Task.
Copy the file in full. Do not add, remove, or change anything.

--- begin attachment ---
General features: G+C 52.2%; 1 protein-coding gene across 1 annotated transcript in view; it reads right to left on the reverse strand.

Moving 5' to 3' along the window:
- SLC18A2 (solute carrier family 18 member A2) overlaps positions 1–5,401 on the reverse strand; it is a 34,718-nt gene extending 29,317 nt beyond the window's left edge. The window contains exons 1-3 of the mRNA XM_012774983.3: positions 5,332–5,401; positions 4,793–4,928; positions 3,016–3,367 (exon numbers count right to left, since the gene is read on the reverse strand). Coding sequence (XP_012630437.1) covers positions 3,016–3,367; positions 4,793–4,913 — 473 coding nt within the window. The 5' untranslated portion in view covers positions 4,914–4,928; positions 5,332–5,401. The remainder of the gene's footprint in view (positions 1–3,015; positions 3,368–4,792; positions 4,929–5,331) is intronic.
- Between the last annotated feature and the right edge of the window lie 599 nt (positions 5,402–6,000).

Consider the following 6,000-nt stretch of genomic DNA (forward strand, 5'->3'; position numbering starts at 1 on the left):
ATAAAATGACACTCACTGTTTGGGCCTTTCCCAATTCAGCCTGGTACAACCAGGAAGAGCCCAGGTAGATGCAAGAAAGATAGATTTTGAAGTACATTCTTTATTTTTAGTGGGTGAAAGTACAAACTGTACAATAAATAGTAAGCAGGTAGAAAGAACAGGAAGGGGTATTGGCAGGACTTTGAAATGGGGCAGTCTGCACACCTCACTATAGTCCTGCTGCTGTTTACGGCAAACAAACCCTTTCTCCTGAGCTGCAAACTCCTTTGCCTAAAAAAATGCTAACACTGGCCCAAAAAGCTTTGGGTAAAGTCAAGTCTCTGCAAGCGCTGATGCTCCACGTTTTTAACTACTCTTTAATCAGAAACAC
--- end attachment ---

General features: G+C 52.2%; 1 protein-coding gene across 1 annotated transcript in view; it reads right to left on the reverse strand.

Moving 5' to 3' along the window:
- SLC18A2 (solute carrier family 18 member A2) overlaps positions 1–5,401 on the reverse strand; it is a 34,718-nt gene extending 29,317 nt beyond the window's left edge. The window contains exons 1-3 of the mRNA XM_012774983.3: positions 5,332–5,401; positions 4,793–4,928; positions 3,016–3,367 (exon numbers count right to left, since the gene is read on the reverse strand). Coding sequence (XP_012630437.1) covers positions 3,016–3,367; positions 4,793–4,913 — 473 coding nt within the window. The 5' untranslated portion in view covers positions 4,914–4,928; positions 5,332–5,401. The remainder of the gene's footprint in view (positions 1–3,015; positions 3,368–4,792; positions 4,929–5,331) is intronic.
- Between the last annotated feature and the right edge of the window lie 599 nt (positions 5,402–6,000).

Consider the following 6,000-nt stretch of genomic DNA (forward strand, 5'->3'; position numbering starts at 1 on the left):
ATAAAATGACACTCACTGTTTGGGCCTTTCCCAATTCAGCCTGGTACAACCAGGAAGAGCCCAGGTAGATGCAAGAAAGATAGATTTTGAAGTACATTCTTTATTTTTAGTGGGTGAAAGTACAAACTGTACAATAAATAGTAAGCAGGTAGAAAGAACAGGAAGGGGTATTGGCAGGACTTTGAAATGGGGCAGTCTGCACACCTCACTATAGTCCTGCTGCTGTTTACGGCAAACAAACCCTTTCTCCTGAGCTGCAAACTCCTTTGCCTAAAAAAATGCTAACACTGGCCCAAAAAGCTTTGGGTAAAGTCAAGTCTCTGCAAGCGCTGATGCTCCACGTTTTTAACTACTCTTTAATCAGAAACAC